In his examination of the Menominee and their sustainable forestry, Davis explores the history, politics, economics, spirituality and culture of the Menominee, all of which contribute to Menominee sustainable development. His discussion is significantly different from the ordinary ethnography or anthropological study and perhaps more interesting. The Menominee have had an interesting history. The circumstances by which they got into the forest business and their determination to the gain eventual full control of the business present a worthwhile lesson in how and why small communities should gain control over their own destiny. They were the first victims in a misguided 1950s attempt by the federal government to the get out of the Indian business, by 'terminating' the tribeâs special trust relationship. In response, the tribe mobilized, successfully challenged the legality of this termination, and had their trust status reinstated. The experiences have developed a tough group of people who, nonetheless, must continue to strive. The tribe also face many of the social and economic problems that plague other tribes, including persistent poverty, alcohol problems, and trying to the meet the needs of a rapidly growing population.

Davis is also clear that the Menominee are no longer the people they were, curiously eyeing explorer Jean Nicolet in 1634. Acculturation has occurred and tradition has changed. Yet they are no less Menominee. They values they bring to the forest management represent a blend of modern ecological knowledge and a traditional understanding of where they came from. Davis describes the unique nature of the forest management plan developed by foresters: is also a document that allows the Menominee to the confirm that they are Menominee even after their association with the Long Knives [European descended cultures]. To the writers of the plan, each animal has a spirit that has to the be treated with proper respect. Both animate and inanimate objects possess spirits that need protection if the Menominee and earth are to remain healthy and whole. The cultural remains of the old ones found in the forest must be preserved and protected (p. 54).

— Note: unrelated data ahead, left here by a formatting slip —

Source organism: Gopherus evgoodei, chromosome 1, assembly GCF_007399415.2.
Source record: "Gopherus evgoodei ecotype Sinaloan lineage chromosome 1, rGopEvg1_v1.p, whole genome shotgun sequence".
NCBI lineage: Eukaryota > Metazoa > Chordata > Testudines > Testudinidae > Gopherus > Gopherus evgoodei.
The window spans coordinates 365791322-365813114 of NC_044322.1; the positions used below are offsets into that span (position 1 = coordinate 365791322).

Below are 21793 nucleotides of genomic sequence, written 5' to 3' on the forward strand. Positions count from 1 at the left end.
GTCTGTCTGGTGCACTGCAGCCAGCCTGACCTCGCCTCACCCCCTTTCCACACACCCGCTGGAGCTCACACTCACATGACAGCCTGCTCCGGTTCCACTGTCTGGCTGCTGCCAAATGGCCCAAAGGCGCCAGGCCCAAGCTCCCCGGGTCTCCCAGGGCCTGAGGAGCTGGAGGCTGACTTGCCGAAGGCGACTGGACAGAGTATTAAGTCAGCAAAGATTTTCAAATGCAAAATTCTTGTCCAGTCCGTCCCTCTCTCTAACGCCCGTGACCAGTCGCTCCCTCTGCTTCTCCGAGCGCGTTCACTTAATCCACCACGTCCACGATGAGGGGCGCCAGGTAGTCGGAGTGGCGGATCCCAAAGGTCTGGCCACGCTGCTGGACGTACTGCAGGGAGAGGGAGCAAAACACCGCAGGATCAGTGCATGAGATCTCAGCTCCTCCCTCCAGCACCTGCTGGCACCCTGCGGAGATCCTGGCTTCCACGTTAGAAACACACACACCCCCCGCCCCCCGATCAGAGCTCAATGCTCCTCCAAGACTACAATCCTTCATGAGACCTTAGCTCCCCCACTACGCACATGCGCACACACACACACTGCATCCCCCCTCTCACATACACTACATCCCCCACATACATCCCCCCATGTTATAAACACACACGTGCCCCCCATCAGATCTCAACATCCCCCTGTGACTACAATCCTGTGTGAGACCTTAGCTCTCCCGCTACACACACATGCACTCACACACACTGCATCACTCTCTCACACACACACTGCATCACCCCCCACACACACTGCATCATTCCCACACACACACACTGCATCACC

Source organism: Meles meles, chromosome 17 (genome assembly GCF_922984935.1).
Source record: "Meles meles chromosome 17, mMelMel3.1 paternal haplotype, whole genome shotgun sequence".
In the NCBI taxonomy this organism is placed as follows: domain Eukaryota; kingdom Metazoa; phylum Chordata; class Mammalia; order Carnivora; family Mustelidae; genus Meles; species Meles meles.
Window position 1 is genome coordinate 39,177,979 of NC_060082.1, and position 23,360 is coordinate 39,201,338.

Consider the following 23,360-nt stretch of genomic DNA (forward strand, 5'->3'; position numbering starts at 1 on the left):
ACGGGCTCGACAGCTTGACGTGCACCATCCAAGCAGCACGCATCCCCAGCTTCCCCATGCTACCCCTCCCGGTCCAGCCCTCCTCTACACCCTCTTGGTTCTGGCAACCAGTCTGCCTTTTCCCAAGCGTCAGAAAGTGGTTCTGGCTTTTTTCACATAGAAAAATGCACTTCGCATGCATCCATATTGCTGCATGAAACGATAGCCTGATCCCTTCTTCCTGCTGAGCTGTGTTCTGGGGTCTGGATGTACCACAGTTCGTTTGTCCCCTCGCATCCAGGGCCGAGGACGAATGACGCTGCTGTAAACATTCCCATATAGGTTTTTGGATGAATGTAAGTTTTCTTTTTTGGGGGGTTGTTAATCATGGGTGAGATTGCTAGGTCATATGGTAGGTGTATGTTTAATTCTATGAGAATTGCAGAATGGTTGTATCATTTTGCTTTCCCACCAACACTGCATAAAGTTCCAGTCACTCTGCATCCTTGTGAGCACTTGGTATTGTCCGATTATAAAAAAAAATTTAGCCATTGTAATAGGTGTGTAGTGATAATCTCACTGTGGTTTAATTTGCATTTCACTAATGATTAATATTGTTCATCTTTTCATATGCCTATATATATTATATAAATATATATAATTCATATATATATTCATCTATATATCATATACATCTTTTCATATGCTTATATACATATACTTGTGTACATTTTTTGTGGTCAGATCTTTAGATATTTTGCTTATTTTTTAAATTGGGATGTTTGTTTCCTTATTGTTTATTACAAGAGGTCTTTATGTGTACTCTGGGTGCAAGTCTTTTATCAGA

While protection of cultural sites can be found in most forest plans, the need to the protect the spirits of animate and inanimate is somewhat less common; it is part of what distinguishes Menominee sustainable forestry.

It is made more a forest that has sustained them as a people for more than five thousand years (p. 54).

It is also clear that the Menominee are wise enough to understand that no one approach can last them 5,000 years. Instead - and this is a crucial lesson they offer - their experiences point to the need to the remain flexible, to be willing to change, slowly, to the meet new demands, and to the understand that one successful model will not be enough:

The essence of what the Menominee model says is that individual places and cultures should, out of their own experiences, fashioning creative technological, cultural, spiritual, and human solutions to the challenges posed by the need for long-term preservation (p. 208).

Is there any better lesson?